In previous publications dated 28 March and 6 April 2022, ONN reported signs of increasing activities within the Punggye-ri nuclear weapon test site of the Democratic People’s Republic of Korea (DPRK), especially at the secondary entrance to Tunnel 3 (also known as the South Portal).  Those signs included clear indications of a newly uncovered tunnel entrance and new spoil piles, and further signs of vehicle traffic, which indicated that the excavation of Tunnel 3 had been steadily proceeding.
New satellite images from 8 and 14 April 2022 showed further developments at this location, including the following (Figures 1-3):
expansion of the possible log pile area, indicating more logs were used, likely for restoration of the interior structure inside Tunnel 3;
construction of at least two new structures;
black linear formations visible in the satellite image, stretching from the secondary entrance to Tunnel 3, assessed as possibly a tunnel water drainage, a pathway, or a cable line covered with an earthen mound; and
possible crates or support installations visible near the secondary tunnel entrance.
Main administrative area
signs of reconstruction and renovation of previously demolished structures;
signs of traffic in the yard of this area and presence of a possible vehicle; and
possible log piles and lumber processing waste
Tunnels 1, 2, and 4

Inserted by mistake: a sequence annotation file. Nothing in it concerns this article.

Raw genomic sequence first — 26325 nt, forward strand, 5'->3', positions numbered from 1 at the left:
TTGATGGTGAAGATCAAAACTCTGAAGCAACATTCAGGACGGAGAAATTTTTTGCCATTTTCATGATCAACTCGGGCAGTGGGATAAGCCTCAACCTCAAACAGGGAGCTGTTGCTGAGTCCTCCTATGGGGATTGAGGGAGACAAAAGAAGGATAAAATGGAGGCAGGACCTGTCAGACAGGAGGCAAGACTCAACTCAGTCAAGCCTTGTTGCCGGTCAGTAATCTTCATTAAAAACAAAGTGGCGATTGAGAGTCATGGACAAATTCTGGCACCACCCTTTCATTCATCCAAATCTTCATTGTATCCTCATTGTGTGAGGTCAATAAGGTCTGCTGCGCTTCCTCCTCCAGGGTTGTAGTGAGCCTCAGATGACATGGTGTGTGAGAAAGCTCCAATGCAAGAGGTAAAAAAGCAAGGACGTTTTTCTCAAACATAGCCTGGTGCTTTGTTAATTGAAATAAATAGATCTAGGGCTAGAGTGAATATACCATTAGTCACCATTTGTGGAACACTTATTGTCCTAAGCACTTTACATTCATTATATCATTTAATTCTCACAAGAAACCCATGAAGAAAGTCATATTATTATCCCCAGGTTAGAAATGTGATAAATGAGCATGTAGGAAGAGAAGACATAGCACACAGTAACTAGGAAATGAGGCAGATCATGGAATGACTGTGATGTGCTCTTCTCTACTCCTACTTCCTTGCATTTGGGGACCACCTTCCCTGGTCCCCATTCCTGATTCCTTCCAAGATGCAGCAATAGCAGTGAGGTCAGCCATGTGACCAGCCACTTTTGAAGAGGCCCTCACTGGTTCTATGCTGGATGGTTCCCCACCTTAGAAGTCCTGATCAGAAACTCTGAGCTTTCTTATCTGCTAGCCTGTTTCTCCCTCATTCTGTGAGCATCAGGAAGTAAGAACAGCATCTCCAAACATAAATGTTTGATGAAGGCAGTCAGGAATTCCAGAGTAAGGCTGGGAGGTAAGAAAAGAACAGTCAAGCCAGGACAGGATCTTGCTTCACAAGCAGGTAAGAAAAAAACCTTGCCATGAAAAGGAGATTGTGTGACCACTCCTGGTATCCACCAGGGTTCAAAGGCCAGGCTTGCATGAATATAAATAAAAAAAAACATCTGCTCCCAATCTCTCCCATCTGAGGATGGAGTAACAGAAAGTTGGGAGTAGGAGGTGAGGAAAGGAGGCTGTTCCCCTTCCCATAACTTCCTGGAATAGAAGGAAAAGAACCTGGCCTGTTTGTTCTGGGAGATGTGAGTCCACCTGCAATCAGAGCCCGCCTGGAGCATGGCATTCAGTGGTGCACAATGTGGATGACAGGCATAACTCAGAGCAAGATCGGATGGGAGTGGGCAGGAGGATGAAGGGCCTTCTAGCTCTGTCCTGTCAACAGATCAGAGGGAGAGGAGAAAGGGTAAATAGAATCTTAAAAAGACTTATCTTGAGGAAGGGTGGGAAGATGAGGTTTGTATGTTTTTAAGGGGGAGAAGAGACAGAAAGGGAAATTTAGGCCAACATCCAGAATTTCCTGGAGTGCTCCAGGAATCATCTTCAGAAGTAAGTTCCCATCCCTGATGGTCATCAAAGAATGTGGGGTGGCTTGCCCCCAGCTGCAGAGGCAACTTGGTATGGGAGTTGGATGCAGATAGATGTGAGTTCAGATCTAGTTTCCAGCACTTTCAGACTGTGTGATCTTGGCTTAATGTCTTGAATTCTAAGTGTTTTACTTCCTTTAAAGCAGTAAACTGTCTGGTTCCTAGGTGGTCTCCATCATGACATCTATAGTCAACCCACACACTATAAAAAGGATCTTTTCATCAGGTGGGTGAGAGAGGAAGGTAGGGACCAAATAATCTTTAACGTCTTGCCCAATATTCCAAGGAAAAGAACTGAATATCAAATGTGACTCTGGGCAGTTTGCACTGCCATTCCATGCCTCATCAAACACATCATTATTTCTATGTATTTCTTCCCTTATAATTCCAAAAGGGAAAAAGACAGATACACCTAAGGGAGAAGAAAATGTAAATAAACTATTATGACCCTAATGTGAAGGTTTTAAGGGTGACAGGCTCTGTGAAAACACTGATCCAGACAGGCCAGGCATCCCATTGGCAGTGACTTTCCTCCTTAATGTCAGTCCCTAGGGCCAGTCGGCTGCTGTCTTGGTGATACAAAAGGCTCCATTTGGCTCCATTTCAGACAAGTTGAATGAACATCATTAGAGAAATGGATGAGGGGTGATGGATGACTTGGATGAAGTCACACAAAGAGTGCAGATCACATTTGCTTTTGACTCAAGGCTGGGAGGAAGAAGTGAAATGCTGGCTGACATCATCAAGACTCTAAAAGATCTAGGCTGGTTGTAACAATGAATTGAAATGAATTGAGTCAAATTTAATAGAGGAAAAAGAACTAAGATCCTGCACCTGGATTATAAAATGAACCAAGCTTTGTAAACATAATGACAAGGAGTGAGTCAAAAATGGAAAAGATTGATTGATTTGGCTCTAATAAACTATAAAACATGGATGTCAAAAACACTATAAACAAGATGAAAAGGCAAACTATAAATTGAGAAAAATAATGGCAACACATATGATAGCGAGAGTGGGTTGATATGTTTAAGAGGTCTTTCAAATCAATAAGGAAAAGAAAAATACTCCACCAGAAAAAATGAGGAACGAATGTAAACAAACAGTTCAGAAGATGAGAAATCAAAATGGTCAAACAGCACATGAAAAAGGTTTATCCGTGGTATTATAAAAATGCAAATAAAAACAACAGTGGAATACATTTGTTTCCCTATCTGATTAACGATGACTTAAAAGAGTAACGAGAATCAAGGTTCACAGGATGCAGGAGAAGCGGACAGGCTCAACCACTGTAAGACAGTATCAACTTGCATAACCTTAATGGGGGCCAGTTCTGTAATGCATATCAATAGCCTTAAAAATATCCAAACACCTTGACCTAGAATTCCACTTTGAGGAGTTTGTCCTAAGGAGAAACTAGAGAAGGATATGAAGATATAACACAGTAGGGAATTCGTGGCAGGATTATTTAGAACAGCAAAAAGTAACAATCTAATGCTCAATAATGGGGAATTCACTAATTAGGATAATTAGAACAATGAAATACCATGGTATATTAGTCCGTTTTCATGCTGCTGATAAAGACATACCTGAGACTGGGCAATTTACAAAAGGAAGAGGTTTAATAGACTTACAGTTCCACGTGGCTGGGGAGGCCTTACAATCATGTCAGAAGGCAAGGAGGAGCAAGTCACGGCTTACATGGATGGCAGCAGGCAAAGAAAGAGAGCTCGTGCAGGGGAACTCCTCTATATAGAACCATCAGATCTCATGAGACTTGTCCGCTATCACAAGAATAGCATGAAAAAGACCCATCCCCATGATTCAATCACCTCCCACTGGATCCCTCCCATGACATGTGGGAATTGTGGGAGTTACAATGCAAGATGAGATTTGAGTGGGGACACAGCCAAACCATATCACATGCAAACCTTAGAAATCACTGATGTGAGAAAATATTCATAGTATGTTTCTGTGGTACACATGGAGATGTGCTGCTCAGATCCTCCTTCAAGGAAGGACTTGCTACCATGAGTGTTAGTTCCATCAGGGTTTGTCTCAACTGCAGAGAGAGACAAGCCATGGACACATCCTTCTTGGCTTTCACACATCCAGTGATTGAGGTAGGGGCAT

no excavation activities have been observed in all analysed satellite images since no later than May 2018.
Figure 1: Secondary entrance area of Tunnel 3 as of 8 April 2022, overlaid on Google Earth and draped over Google Earth’s terrain model. Overlay image: © CNES (2022), Distribution Airbus DS
Figure 2: Close up of the area near the secondary entrance to Tunnel 3 as of 8 April 2022. Image: © CNES (2022), Distribution Airbus DS
A comparison of satellite images from 6 and 14 April 2022 does not appear to show a notable further expansion of the spoil pile near the secondary entrance to Tunnel 3. While additional evidence is needed to conclude with confidence, it is assessed as possible that the excavation activities might have slowed down or been temporarily suspended. Another possibility is that the work has now shifted to reinforcement of the internal tunnel structure, construction of functionally associated structures nearby, and installation of supporting equipment.
Figure 3: Secondary entrance area of Tunnel 3 as of 14 April 2022 overlaid on Google Earth and draped over Google Earth’s terrain model. Overlay image: © 2022 Maxar Technologies. All Rights Reserved. Reprinted by permission.
Altogether, these observations indicate that the DPRK has continuously advanced work to restore Tunnel 3. They further indicate the possibility that the DPRK has begun preparation for installing equipment in Tunnel 3.
Main Administrative Area
A new satellite image from 14 April 2022 showed: a change in the coloration of the ground in the yard of the main administration area, which has been assessed as possibly indicating lumber processing waste; newly visible log piles within the foundation of a structure which was demolished in May 2018; and another structure under renovation since no later than March 2022 (Figure 4). Signs of traffic and presence of a possible vehicle are also observed in the yard on this satellite image.
Figure 4: Close up of the main administrative area as of 14 April 2022. Image: © 2022 Maxar Technologies. All Rights Reserved. Reprinted by permission.
Tunnels 1, 2 and 4